It may be hard to believe, but lottery money goes unclaimed all the time. So many people lose their tickets or forget to get check their numbers, and they never even realize that all those millions of dollars are sitting there, just waiting from them to pick them up (and in this case, perhaps ignorance is bliss - if you missed the chance to grab a lottery jackpot, would you even want to know?). Just what happens to all of those unclaimed millions though?
Even though lottery games like Powerball are operated in several states by a central lottery commission, each state has its own rules regarding unclaimed winnings, and even when the money can officially be considered â€œunclaimed.â€ When a lottery draw happens, the Powerball officials determine first if there was a winner, and then in what state the winning ticket was purchased. The winnings are then distributed to the state lottery commission, who is responsible for getting the cash to the winner. Each state has its own guidelines regarding how long that money can sit before the winner forfeits their chance, and the time given to winners to claim their prize varies extremely widely. In some states, winners have only 90 days before their ticket is considered invalid, and in other states, winners can take up to a year to claim their cash. This variance in policies has led to plenty of confusion for lottery winners over the years, and some experts want to see a blanket ordinance put into place.
When the money is officially declared unclaimed, according to the particular stateâ€™s procedures, a few different things can happen to the money, based on what kind of prize it is. If the money was not a jackpot win or a bonus play win, then the money is kept by the state in which the winning ticket was sold. The state canâ€™t just do anything with the money, though. It must put half of the money back into funding lottery games, and the other half must go into the stateâ€™s general fund. Most states have unclaimed money earmarked for a specific purpose, like Kentuckyâ€™s Educational Excellence Scholarship reserve fund, or Arizonaâ€™s Court Appointed Special Advocate program.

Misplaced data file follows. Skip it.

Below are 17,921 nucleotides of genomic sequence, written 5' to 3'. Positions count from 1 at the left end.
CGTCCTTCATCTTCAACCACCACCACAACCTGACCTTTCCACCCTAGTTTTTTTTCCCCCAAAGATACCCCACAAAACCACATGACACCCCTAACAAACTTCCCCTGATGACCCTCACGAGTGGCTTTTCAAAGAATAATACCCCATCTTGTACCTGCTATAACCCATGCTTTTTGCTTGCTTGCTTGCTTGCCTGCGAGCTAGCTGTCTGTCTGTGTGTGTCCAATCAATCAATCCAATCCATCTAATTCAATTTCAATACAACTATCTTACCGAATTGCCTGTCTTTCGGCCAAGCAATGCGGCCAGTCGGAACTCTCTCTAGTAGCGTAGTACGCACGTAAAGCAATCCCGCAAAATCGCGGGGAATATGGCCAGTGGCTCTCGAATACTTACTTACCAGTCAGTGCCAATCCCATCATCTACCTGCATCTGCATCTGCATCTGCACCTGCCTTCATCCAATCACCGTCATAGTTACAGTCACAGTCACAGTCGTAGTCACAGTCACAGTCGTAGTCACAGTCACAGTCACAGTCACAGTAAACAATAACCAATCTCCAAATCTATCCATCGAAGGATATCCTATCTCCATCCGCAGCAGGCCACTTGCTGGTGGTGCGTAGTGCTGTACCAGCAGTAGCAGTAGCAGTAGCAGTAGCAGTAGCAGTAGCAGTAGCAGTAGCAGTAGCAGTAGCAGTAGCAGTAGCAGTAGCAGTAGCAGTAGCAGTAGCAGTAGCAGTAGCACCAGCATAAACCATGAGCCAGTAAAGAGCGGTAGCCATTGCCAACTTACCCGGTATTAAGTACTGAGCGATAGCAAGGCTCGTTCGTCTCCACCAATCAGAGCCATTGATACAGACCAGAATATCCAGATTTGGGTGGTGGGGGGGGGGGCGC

If the unclaimed money is a jackpot win or a bonus win, it is handled a little differently. Unclaimed money that falls under this heading is reclaimed by the central Multi-State Lottery board and then distributed among the states that participate in the lottery based on the proportion of the tickets that were sold in the state. The state that sold the most tickets gets the biggest piece of the pie, and so on. The states usually have legislation on the books earmarking money received in this way for specific purposes as well, spending a portion of the winnings on their lottery program and the rest on state public programs.
What happens to unclaimed lottery money is a hot button issue between pro lottery and anti lottery groups, so there is usually little wiggle room in policies, which dictate what happens to lottery cash. Many states have independent watchdog groups, which oversee lottery expenditures and make sure the money is being used in the way in which the law dictates.
Of course, who wants to leave lottery money unclaimed? If you want to play the lottery, make sure you know the rules and requirements in your state when it comes to claiming lottery money. Otherwise, that winning ticket wonâ€™t be worth the paper it is printed on.
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From: really Comment: The article has nothing to do with the title. I suggest less alcohol.
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